Repat Armenia is cooperating with different bodies: it is working with the Office of the High Commissioner for Diaspora Affairs, the Migration Service, 818 Consulting and other organizations regarding issues such as repatriation environment, legislation and the media sector.
Repat Armenia has also launched a network of repatriates – a closed group on Facebook connecting over 12,000 people who try to help each other in various issues. Repatriates or those who intend to repatriate ask questions in the group and receive practical answers. Many are from the same city, have the same profession, experience the same issues or concerns.
Repat Armenia is focused on assisting repatriates in finding employment or supporting in launching their own business and is doing everything it can to promote them in the Armenian market.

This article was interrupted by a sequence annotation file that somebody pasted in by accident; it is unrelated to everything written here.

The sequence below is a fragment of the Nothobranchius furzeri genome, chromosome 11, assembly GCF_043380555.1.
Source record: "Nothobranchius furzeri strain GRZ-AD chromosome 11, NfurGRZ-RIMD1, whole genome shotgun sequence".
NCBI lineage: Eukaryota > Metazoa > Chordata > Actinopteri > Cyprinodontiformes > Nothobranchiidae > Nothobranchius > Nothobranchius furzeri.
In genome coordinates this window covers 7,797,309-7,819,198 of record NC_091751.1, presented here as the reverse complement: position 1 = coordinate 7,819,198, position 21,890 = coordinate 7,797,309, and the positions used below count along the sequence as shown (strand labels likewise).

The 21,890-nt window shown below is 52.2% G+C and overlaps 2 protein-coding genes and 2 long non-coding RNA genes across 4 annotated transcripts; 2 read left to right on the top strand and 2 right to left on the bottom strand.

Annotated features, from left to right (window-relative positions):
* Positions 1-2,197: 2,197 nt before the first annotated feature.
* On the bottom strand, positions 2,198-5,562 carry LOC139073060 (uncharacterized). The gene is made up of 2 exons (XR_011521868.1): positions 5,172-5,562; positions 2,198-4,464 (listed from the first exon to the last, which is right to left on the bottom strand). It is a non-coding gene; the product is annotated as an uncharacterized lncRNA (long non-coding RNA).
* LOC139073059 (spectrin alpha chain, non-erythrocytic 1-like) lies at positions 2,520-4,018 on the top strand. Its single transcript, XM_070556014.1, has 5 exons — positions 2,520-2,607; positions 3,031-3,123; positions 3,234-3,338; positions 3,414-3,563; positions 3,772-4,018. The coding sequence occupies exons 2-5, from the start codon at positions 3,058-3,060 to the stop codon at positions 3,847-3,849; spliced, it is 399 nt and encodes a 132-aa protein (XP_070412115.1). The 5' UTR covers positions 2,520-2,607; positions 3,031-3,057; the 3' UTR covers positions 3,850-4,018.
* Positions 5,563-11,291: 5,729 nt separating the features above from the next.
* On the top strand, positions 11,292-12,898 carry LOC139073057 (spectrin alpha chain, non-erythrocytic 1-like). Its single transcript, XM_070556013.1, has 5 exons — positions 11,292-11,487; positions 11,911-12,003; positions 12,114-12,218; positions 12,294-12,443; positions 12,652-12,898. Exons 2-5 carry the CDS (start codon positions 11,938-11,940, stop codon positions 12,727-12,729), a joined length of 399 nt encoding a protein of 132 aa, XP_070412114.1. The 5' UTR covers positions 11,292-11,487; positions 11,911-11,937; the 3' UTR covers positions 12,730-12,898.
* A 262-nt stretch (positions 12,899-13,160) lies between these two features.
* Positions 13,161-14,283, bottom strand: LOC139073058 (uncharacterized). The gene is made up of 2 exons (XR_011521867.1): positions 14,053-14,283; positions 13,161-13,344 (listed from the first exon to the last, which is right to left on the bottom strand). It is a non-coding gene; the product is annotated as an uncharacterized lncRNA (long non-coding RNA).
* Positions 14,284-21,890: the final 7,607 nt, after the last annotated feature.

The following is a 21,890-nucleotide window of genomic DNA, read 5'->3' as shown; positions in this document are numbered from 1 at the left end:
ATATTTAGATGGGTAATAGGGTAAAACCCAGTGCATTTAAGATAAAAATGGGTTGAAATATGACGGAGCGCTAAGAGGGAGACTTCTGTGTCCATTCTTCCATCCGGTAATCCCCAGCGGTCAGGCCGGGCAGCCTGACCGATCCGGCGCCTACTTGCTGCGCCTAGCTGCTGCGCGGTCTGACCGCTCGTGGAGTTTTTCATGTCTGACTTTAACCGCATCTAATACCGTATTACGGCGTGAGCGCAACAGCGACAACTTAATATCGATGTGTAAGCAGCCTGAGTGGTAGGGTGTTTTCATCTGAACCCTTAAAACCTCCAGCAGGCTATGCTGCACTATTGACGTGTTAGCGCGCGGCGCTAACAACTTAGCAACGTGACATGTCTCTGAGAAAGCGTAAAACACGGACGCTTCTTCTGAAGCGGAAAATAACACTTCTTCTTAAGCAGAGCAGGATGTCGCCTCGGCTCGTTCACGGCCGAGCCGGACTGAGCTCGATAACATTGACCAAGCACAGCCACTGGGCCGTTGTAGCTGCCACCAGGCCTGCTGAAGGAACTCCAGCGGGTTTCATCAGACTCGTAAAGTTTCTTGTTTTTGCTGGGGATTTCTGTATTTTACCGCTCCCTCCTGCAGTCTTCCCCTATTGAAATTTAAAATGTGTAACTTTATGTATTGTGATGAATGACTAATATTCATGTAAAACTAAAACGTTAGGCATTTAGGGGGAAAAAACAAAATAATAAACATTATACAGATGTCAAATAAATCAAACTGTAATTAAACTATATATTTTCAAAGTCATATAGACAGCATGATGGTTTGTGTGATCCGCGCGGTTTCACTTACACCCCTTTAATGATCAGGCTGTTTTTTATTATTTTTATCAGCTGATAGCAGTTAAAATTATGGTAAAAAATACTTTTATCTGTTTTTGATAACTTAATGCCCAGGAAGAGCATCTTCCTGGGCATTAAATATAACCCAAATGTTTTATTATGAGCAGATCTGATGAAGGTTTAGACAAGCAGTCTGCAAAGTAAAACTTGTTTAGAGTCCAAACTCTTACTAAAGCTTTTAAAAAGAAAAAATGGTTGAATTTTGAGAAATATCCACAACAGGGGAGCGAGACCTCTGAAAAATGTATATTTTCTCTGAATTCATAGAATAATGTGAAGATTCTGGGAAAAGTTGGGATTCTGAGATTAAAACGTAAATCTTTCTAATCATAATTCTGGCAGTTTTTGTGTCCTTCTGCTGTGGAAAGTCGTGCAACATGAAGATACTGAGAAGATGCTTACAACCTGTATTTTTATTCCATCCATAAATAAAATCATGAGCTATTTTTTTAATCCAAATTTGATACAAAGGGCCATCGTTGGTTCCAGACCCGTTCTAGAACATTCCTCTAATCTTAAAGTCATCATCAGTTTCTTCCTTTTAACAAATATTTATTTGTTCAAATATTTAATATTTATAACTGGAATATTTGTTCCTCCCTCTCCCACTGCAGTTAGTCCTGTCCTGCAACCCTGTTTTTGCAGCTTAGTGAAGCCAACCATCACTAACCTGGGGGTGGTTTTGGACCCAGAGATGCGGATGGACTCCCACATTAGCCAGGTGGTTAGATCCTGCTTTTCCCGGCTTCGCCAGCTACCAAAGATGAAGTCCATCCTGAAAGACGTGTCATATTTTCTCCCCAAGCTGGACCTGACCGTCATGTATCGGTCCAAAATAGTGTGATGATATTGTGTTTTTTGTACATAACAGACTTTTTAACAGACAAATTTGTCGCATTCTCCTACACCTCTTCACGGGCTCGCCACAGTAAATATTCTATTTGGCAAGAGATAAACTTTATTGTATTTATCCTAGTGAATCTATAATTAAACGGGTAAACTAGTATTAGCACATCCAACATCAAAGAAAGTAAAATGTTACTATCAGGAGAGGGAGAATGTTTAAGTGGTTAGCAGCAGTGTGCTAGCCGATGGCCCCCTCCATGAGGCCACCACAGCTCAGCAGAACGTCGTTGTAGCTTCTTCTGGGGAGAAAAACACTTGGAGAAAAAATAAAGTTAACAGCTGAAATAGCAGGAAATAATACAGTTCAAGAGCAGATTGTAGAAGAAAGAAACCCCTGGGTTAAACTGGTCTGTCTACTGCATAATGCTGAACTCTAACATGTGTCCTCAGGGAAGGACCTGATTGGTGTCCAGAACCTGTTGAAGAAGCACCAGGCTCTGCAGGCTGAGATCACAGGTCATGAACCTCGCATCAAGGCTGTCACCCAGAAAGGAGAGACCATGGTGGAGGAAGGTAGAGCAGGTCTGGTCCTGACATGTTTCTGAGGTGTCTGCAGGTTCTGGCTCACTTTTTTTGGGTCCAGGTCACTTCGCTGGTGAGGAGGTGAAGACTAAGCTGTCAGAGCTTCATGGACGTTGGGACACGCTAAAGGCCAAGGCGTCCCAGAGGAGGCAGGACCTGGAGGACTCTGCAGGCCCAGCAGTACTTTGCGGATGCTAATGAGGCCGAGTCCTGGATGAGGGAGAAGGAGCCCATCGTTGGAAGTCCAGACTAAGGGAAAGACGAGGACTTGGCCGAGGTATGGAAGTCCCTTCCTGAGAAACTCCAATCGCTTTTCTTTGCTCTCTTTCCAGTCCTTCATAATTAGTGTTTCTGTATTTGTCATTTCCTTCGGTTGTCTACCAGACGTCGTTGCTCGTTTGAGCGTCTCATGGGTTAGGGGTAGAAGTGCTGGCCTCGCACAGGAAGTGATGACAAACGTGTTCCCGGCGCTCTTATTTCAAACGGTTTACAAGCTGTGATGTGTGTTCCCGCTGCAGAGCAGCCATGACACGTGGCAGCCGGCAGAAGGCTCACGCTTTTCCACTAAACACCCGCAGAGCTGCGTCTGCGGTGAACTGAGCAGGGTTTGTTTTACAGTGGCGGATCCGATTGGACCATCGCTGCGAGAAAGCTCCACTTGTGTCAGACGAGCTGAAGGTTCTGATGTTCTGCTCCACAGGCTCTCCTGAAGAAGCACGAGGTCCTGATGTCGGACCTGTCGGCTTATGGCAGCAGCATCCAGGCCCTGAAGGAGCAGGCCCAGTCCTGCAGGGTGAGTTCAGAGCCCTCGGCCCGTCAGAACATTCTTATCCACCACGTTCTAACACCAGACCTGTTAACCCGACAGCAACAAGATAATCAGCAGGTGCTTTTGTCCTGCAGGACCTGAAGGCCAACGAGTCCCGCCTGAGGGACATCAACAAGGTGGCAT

“In the end of the previous year and in early 2022 we implemented a pilot Employment Support Programme. During the first programme 23 people from Lebanon moved to Armenia. 18 of them settled in Armenia and are employed, one of them launched their own business. We implemented the second program for our Russian-speaking compatriots. 30 of the 34 people are in Armenia and all of them are either employed or have their own business. Within the framework of the programme we provided the air ticket to Armenia, 100,000 drams monthly support and participation in Armenian-language courses,” Repat Armenia Co-founder and Executive Director Vardan Marashlyan said.
1000 people apply to Repat Armenia every year. Most of them are highly educated persons aged 25-40 who have interesting ideas and good stamina. Most repatriates are from Russia, the United States, Lebanon, Canada, Iran, Syria, France and Australia.